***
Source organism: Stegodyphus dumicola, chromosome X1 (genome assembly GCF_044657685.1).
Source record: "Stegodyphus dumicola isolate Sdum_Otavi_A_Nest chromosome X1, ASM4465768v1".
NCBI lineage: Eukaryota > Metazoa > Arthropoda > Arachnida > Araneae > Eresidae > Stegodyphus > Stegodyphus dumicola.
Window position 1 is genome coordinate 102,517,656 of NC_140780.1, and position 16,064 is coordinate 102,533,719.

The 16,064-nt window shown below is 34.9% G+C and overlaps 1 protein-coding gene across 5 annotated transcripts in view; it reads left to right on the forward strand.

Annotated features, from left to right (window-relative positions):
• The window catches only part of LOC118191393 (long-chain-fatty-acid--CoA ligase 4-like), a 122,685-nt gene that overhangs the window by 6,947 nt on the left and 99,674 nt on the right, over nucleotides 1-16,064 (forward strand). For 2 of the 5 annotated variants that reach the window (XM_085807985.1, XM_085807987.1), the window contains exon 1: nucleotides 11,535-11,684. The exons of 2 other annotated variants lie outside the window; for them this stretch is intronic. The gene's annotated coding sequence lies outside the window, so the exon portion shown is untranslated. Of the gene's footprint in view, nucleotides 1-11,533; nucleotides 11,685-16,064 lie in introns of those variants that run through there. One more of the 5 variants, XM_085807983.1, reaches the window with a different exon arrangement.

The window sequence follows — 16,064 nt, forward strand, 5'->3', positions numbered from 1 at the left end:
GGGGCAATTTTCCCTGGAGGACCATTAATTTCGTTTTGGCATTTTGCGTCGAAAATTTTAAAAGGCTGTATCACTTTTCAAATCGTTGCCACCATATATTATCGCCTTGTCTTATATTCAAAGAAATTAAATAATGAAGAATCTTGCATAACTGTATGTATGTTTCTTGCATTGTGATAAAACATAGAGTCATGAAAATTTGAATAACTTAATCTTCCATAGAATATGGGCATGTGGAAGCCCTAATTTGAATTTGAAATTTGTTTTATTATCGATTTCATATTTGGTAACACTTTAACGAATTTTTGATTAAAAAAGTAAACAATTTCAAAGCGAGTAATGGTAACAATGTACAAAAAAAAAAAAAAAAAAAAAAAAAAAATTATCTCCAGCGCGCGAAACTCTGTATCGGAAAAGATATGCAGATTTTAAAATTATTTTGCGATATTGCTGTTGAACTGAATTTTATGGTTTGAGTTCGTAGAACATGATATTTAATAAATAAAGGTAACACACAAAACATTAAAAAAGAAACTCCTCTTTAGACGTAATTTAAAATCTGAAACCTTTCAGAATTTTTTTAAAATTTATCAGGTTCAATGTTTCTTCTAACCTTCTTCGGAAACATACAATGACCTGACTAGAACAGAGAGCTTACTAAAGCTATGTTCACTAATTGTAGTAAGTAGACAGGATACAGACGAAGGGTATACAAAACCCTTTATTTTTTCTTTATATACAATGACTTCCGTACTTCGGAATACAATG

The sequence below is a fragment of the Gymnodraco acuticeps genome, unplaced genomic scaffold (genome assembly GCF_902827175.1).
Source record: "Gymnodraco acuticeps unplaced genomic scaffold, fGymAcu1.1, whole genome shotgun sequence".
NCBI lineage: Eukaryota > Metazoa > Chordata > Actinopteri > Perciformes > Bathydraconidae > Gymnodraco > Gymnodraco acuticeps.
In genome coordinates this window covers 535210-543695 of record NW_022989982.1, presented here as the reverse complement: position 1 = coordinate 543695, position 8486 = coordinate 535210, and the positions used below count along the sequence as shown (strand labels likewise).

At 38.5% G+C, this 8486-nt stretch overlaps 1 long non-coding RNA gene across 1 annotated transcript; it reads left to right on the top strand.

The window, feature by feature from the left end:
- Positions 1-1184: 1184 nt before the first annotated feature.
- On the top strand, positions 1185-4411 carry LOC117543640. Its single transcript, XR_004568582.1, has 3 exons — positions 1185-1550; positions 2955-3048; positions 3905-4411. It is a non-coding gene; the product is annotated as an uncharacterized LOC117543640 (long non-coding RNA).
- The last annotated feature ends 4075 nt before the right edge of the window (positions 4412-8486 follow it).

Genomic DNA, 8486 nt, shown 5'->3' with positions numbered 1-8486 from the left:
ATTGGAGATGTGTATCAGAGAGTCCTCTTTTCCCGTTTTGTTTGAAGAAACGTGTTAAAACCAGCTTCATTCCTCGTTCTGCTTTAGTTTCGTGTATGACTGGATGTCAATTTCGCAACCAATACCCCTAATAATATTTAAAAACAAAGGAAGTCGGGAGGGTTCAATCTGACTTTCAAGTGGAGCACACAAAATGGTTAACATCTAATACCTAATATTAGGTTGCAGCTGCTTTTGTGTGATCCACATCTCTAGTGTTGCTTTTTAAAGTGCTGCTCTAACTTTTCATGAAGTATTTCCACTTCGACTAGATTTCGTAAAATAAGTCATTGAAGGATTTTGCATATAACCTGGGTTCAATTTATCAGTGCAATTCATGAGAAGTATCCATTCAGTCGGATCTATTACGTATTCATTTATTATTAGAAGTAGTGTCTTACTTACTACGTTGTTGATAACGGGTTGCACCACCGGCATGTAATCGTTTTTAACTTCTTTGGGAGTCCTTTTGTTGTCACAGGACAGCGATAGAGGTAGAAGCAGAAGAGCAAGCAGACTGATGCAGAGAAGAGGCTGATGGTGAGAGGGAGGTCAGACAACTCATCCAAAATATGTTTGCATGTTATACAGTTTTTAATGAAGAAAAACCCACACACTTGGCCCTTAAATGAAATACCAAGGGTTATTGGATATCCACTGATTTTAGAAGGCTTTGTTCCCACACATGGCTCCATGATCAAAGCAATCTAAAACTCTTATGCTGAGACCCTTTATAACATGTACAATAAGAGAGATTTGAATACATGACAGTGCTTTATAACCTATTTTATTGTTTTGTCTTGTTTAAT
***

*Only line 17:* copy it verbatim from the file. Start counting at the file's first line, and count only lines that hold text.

- On the top strand, positions 1185-4411 carry LOC117543640. Its single transcript, XR_004568582.1, has 3 exons — positions 1185-1550; positions 2955-3048; positions 3905-4411. It is a non-coding gene; the product is annotated as an uncharacterized LOC117543640 (long non-coding RNA).